To keep it interesting, they challenged the tech to do 6 dents in under a minute. As a novice, I’d plan for a much longer amount of time for your project. Also keep in mind that this is just the hood. Chances are if you’ve sustained hail damage it will probably be on your roof and trunk as well…as this point, I’d really consider bringing it in to have a professional take a crack at it.

Check out the video:

As you can see, if you know what you are doing, restoring your car after a hail storm takes a little patience, the right tools and some mechanical ability (removing hoods, liners, paneling etc.).

If you’ve sustained any hail damage (it’s crazy weather season in Texas) and don’t want to tackle a dent removal project yourself, then don’t hesitate to give me a call and I’d be happy to help you get your pride and joy back too showroom condition.

 

Why Is Car Buying So Hard? Part 2: Trades.

In my previous blog, I discussed the three parts of buying a car price, trade and finance. The last time I talked about how negotiating the price really is the easy part.  What I’ll cover today in this post is trading in your car.

It goes without say, if you trade in a vehicle, your gonna want the best price for it. They key points to take into consideration is the year, make, model, mileage and condition of the vehicle you are looking to trade in. There are a couple of great resources for looking checking the value of your vehicle on sites like Kelly Blue Book or NADA guides to get a rough estimate before bringing it to their dealer. One thing to remember is that this is not an exact science, that these sites do have the tendency too mislead you into thinking your trade is worth more than it really is. Most dealers will assess your car and look for signs of any body repair, painting, misalignment, and flooding. Dealers often also run a car history check accidents.

Other aspects that affect trade-in value include whether the dealership has a strong used car operation, or if they have to sell the vehicle at whole sale.  This matters because a dealership that has a good used car operation will often need a wide variety of makes and models. This usually leads to a better price for the consumer market of the vehicle.  Fort Worth, if the dealer has to sell the vehicle for wholesale, it may be because the cost to repair the vehicle is not worth paying, or simply have no demand for the brand and model.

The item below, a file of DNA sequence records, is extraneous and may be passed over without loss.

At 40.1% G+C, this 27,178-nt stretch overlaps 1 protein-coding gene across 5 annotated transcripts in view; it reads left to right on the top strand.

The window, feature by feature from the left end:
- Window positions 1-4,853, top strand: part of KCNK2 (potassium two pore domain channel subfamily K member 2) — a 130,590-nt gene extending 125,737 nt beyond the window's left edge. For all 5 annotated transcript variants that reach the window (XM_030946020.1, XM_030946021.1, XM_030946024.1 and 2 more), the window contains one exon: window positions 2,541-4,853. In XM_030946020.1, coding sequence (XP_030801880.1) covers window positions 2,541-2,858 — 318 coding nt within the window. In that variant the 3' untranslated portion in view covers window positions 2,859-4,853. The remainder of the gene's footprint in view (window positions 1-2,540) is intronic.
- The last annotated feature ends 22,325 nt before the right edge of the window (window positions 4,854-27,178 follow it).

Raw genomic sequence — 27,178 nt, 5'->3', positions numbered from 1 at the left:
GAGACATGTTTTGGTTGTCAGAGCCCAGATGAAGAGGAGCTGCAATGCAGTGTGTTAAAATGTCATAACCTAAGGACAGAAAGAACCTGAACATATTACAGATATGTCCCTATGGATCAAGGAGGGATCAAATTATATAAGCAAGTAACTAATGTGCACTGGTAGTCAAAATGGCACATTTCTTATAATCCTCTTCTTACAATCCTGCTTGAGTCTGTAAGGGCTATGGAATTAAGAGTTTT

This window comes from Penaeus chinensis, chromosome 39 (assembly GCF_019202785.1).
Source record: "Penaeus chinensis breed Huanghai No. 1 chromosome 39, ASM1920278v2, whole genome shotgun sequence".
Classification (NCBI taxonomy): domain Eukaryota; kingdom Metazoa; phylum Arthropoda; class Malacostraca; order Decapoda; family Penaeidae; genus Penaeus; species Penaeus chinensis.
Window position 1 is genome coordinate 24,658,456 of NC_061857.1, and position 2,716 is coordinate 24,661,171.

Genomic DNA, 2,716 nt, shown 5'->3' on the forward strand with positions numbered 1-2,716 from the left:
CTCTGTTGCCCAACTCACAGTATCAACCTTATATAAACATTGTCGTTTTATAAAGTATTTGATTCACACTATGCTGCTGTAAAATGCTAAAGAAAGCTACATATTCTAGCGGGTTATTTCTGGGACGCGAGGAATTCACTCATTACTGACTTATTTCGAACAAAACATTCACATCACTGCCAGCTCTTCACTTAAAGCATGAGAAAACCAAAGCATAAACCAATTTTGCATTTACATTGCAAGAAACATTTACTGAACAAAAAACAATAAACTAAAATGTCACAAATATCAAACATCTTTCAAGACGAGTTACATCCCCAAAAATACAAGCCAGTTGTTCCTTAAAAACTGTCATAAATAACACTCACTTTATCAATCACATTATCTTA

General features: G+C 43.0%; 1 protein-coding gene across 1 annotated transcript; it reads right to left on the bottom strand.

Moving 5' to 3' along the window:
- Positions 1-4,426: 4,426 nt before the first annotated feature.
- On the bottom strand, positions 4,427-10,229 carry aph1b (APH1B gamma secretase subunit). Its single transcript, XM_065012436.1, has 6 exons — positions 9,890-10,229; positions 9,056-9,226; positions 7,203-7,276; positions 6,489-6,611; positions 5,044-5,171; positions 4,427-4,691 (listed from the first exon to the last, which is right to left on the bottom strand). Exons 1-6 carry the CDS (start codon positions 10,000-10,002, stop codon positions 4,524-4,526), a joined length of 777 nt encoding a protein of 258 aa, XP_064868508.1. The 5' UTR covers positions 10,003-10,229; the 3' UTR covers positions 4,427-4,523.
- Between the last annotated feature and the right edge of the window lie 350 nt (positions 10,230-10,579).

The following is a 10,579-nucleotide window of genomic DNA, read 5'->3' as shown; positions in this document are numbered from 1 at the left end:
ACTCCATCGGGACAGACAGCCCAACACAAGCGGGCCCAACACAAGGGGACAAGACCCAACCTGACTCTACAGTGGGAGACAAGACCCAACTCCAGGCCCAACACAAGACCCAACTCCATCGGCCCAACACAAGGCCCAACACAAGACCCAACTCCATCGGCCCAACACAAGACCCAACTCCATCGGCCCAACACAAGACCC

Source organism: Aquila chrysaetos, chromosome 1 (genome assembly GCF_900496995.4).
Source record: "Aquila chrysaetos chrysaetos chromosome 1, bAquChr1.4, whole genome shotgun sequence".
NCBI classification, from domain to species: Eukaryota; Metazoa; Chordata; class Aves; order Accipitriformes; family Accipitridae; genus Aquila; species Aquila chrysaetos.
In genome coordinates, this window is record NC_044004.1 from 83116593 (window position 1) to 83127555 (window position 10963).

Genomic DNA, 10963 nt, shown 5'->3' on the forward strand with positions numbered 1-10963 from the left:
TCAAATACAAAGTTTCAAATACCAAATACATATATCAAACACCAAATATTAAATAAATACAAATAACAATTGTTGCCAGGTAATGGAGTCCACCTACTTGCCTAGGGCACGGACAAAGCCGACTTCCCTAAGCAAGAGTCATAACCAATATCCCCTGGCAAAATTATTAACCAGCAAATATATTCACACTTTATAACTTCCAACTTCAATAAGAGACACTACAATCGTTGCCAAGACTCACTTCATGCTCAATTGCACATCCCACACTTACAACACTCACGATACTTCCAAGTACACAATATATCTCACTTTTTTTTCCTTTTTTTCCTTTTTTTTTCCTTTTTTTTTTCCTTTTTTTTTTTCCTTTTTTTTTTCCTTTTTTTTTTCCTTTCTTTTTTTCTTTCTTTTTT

As I said, the negotiation of your vehicle is more difficult than pricing. When you buy a new car, do you trade your old car or sell yourself? How was your experience? What do you think the dealer could have done better?

We’re always trying to improve the value for our customers, so your feed back would be great!

Why does buying a car seem so hard?

Recently a customer came by our store and, in idle conversation, asked, “Why is car buying so difficult?”  I understand why she said that, because it can be very challenging, not to mention a bit scary and can be as equally frustrating for both a customer and the dealer.  As an insider, let me explain why.

There are three main components to buying a car:  price, trade in and financing.  Today I’ll review price.

Are You a Frustrated Buyer?

Price should be the easiest part of the car buying process.  When a customer researches & test drives a car, truck, SUV or crossover and gets quotes from multiple dealerships, they should compare apples to apples. Meaning that you want to make sure you’re comparing the same vehicle with the same equipment and options.  A simple way to do this is to make sure the MSRP’s are the same.

As a salesperson, the hardest question to answer for a customer is “what’s your best price?”  When asked that question, I’ve told my sales people to show customers the invoice.  This shows what the dealer paid on that car.  Most good dealerships will gladly show you the invoice so you see in black & white where their numbers are coming from.  You should calculate in any rebates, as well as a small profit, which all dealers are entitled to make.  It’s that easy.

Here, check out this video..the audio isn’t Grammy quality, but you can still learn a lot from it

Has your experience been that the price is the most difficult part of the car buying process? Share your experience here and check back for part two:  trading in your vehicle.  Of course, if you want to talk in person, just swing by and I’ll make it the easiest experience you’ve ever had.